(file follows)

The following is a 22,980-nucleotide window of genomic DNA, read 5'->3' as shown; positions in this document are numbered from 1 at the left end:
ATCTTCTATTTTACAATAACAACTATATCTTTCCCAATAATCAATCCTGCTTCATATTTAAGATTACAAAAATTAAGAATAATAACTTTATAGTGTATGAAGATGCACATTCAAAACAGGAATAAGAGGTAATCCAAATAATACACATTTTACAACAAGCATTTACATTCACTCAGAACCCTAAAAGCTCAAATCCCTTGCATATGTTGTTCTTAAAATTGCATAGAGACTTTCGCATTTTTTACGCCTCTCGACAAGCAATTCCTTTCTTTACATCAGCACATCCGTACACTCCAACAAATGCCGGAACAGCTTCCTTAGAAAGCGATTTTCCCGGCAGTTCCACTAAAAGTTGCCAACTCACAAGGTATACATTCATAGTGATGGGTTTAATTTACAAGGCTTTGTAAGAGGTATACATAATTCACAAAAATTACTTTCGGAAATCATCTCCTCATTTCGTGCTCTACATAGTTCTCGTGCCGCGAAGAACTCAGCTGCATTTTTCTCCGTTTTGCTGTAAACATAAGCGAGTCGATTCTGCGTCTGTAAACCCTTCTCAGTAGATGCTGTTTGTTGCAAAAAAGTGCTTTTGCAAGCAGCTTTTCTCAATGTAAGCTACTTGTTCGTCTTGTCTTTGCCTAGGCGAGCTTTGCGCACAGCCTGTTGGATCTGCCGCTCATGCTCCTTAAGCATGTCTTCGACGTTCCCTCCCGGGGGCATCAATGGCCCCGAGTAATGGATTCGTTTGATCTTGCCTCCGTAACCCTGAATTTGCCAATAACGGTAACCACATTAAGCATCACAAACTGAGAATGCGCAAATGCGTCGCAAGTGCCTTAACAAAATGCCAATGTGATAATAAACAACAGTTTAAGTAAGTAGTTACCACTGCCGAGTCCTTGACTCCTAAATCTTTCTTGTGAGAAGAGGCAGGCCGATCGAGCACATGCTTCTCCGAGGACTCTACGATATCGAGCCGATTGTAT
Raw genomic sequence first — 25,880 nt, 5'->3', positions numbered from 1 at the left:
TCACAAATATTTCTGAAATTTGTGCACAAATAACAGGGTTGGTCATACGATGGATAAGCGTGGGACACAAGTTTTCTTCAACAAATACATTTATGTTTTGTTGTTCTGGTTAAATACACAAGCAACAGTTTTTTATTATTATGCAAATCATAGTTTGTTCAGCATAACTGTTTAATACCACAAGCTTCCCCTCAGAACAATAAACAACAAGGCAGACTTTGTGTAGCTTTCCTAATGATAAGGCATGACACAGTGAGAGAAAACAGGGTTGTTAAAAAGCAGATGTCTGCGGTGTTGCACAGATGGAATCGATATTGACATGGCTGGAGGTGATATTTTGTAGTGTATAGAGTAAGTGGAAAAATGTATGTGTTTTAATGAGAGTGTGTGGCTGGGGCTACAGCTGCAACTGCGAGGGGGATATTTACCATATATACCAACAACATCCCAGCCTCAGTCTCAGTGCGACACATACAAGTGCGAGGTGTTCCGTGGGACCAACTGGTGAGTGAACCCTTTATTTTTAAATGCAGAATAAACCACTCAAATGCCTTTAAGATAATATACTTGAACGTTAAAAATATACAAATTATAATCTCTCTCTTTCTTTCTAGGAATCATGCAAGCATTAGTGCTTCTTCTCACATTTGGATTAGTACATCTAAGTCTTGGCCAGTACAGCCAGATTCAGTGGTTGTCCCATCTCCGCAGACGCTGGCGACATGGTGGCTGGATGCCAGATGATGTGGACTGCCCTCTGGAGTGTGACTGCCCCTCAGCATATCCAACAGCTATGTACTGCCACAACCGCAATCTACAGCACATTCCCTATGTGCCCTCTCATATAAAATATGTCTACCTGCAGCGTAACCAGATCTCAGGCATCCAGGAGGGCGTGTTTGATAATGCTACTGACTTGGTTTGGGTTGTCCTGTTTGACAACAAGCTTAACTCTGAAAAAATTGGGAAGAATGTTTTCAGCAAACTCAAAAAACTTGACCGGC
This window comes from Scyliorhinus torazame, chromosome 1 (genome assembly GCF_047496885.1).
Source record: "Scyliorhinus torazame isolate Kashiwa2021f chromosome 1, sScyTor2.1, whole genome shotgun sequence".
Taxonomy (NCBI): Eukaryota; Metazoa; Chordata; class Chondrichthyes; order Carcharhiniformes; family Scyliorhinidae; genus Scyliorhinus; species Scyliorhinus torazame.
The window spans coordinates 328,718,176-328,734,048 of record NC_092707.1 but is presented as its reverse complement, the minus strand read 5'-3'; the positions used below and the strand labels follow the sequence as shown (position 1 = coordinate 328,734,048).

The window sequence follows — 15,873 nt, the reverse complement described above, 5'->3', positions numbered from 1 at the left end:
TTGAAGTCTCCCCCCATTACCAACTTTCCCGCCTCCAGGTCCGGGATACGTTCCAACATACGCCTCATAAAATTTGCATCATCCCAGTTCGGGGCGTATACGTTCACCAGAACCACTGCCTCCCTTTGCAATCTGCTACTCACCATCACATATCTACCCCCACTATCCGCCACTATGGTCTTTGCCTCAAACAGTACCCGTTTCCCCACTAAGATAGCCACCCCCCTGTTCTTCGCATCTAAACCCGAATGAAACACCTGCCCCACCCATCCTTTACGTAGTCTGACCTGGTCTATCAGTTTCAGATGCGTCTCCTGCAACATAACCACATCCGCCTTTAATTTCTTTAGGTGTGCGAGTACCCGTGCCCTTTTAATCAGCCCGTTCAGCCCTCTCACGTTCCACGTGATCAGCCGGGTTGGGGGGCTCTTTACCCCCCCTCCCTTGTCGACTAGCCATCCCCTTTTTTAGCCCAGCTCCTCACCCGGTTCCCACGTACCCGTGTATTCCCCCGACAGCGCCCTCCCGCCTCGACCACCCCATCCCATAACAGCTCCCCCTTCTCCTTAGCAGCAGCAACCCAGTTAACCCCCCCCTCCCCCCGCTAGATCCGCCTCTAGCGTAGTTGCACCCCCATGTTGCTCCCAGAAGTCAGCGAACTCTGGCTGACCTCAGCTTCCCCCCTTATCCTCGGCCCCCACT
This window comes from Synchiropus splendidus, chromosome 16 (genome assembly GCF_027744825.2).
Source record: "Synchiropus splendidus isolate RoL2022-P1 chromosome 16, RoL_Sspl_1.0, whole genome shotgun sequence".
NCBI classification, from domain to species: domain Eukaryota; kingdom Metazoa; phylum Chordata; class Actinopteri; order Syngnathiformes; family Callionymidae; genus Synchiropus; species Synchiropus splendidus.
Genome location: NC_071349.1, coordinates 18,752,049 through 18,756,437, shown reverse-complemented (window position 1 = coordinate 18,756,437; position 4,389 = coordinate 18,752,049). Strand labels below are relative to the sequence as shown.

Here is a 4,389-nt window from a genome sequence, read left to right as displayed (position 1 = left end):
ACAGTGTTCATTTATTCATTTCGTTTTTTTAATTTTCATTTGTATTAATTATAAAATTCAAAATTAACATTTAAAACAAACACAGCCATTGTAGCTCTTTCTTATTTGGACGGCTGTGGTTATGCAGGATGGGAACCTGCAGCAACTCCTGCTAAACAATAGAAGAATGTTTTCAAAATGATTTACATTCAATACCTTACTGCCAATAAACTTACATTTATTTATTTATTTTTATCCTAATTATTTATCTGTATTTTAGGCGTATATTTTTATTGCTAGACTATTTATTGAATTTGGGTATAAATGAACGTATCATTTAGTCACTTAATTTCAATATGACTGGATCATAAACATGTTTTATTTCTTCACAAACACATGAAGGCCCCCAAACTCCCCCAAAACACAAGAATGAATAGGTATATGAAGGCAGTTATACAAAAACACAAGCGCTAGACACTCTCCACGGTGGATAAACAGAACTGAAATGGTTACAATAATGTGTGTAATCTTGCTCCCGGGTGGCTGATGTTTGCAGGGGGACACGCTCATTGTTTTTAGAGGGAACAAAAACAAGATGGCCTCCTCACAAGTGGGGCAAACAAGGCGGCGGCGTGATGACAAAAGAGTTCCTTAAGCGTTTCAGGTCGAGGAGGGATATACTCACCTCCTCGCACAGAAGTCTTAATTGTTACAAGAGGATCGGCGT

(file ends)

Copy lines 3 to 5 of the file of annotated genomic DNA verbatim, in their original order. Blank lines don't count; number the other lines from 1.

Raw genomic sequence first — 25,880 nt, 5'->3', positions numbered from 1 at the left:
TCACAAATATTTCTGAAATTTGTGCACAAATAACAGGGTTGGTCATACGATGGATAAGCGTGGGACACAAGTTTTCTTCAACAAATACATTTATGTTTTGTTGTTCTGGTTAAATACACAAGCAACAGTTTTTTATTATTATGCAAATCATAGTTTGTTCAGCATAACTGTTTAATACCACAAGCTTCCCCTCAGAACAATAAACAACAAGGCAGACTTTGTGTAGCTTTCCTAATGATAAGGCATGACACAGTGAGAGAAAACAGGGTTGTTAAAAAGCAGATGTCTGCGGTGTTGCACAGATGGAATCGATATTGACATGGCTGGAGGTGATATTTTGTAGTGTATAGAGTAAGTGGAAAAATGTATGTGTTTTAATGAGAGTGTGTGGCTGGGGCTACAGCTGCAACTGCGAGGGGGATATTTACCATATATACCAACAACATCCCAGCCTCAGTCTCAGTGCGACACATACAAGTGCGAGGTGTTCCGTGGGACCAACTGGTGAGTGAACCCTTTATTTTTAAATGCAGAATAAACCACTCAAATGCCTTTAAGATAATATACTTGAACGTTAAAAATATACAAATTATAATCTCTCTCTTTCTTTCTAGGAATCATGCAAGCATTAGTGCTTCTTCTCACATTTGGATTAGTACATCTAAGTCTTGGCCAGTACAGCCAGATTCAGTGGTTGTCCCATCTCCGCAGACGCTGGCGACATGGTGGCTGGATGCCAGATGATGTGGACTGCCCTCTGGAGTGTGACTGCCCCTCAGCATATCCAACAGCTATGTACTGCCACAACCGCAATCTACAGCACATTCCCTATGTGCCCTCTCATATAAAATATGTCTACCTGCAGCGTAACCAGATCTCAGGCATCCAGGAGGGCGTGTTTGATAATGCTACTGACTTGGTTTGGGTTGTCCTGTTTGACAACAAGCTTAACTCTGAAAAAATTGGGAAGAATGTTTTCAGCAAACTCAAAAAACTTGACCGGC
This window comes from Scyliorhinus torazame, chromosome 1 (genome assembly GCF_047496885.1).